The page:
Dec 9, 2014 at 10:30 AM | Registered CommenterJohn Shade

"The abstract that follows is equally odd"

The only thing odd out of the Met Office these days would be real science!

Dec 9, 2014 at 10:42 AM | Unregistered CommenterCharmingQuark

The Met Office .Privatize it.
Who needs Micheal Fish when you got the internet.
He too failed to predict an oncoming great storm.
Clinging onto the Climate Change liferaft .

Dec 9, 2014 at 10:51 AM | Unregistered Commenterjamspid

The vulnerability of European citizens was made evident during the summer heatwave of 2003 (refs 3, 4) when the heat-related death toll ran into tens of thousands

They love that heat wave. It gave them a death toll they could point a finger at.

Meanwhile, here in the UK winter cold deaths have dropped from 50k at the start of "global warming" to 18k last year.
That is 32000 less excess winter deaths in the UK alone.

Oddly enough, the BBC news story I got this information from is about warmer than average temperatures and death due to weather yet they never mention climate change. I wonder why?

Dec 9, 2014 at 10:56 AM | Unregistered CommenterTerryS

"The lead author appears to be Greek, so we might charitably wonder if we have a language problem."

Certainly not. He's a polyglot fluent in double-dutch.

Dec 9, 2014 at 11:26 AM | Unregistered CommenterJoe Public

I was amused by their claim that heatwaves such as the one in 2003 would now happen twice per decade.

Oh dear.

Dec 9, 2014 at 11:54 AM | Unregistered CommenterSchrodinger's Cat

jamspid: "Who needs Micheal Fish when you got the internet."

It's more complicated than that. You might recall a lady named Thatcher who wanted to privatise everything. Well some of that was good, but unfortunately not in the case of the Met Office. Because at a time when the traditional "weather forecasters" were being downgraded by computer modelling nerds, in came a bunch of accountants and marketeers who started looking for ways for the Met Office to make money.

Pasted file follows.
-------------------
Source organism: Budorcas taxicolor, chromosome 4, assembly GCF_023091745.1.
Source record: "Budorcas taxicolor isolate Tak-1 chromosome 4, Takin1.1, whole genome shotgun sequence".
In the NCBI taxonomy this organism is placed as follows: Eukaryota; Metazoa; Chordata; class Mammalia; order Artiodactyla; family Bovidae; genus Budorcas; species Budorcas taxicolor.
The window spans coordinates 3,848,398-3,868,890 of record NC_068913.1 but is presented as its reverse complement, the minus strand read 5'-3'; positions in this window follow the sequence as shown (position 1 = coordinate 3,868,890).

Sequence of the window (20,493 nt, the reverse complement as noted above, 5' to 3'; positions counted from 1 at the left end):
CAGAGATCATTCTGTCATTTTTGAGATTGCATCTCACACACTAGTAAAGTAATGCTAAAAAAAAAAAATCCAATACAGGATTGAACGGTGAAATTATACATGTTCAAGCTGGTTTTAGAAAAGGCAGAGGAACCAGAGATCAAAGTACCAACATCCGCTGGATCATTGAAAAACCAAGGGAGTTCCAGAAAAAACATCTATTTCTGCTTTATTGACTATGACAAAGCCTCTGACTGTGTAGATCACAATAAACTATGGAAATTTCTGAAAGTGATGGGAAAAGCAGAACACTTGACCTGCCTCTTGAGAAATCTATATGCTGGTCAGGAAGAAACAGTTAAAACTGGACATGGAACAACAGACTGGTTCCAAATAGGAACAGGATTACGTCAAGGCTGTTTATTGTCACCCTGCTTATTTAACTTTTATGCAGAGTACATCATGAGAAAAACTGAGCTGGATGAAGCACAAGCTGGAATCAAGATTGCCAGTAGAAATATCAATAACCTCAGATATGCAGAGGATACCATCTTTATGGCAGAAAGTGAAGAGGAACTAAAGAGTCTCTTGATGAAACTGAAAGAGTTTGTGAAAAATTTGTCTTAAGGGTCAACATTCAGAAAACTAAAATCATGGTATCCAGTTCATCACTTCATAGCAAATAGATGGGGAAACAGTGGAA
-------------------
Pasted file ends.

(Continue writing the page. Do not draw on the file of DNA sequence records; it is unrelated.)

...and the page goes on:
And didn't the global warming scare provide such a great get-rich scam for their new computer models!

So, out went the skills of people like Michael Fish and in came the accountants, computer modellers and dishonest marketeers.

And they were all so enthusiastic for science that we all lived happily ever after with perfect weather forecasts and ... sorry wrong fairy tale ... the ugly witch took over the castle, Michael Fish and his ilk were locked up in a tower and we've all been living under the influence of the evil witch ever since.

Dec 9, 2014 at 12:36 PM | Registered CommenterMikeHaseler

I was beginning to think it was not so much a case of 'harry-read-me' as 'harry-(loads of money)-enfield-read-me'. But then I realised it was Harry Enfield's Greek mate: 'stavros-read-me'

Dec 9, 2014 at 12:40 PM | Registered CommenterHarry Passfield

They recently had 97 million new reasons to carry on has before , so why would they change when such BS turns out to be so beneficial?

Dec 9, 2014 at 12:51 PM | Unregistered Commenterknr

"temperature increase of 0.81 K" in 10 years?

Anyone know where they got this?

I thought we were on "pause" - but I saw Dame Julia claiming the other week that if you used some European figures, it was hardly pausey at all.

Dec 9, 2014 at 1:06 PM | Unregistered Commentergareth

gareth: 0.81K?? ... no idea, it looks like the figure is either made up or is a typo.

Dec 9, 2014 at 1:23 PM | Registered CommenterMikeHaseler

I have still never seen an answer to my simple question:

'When was the climate perfect..?'

Dec 9, 2014 at 1:29 PM | Unregistered Commentersherlock1

Yea! More barbecue summers! I want my Mediterranean climate. Of course we were promised this before, and are still waiting.

Still at least we'll recognise a heatwave because the weather will be hot. Thanks for that useful piece of advice, Met Office. That is quite a model.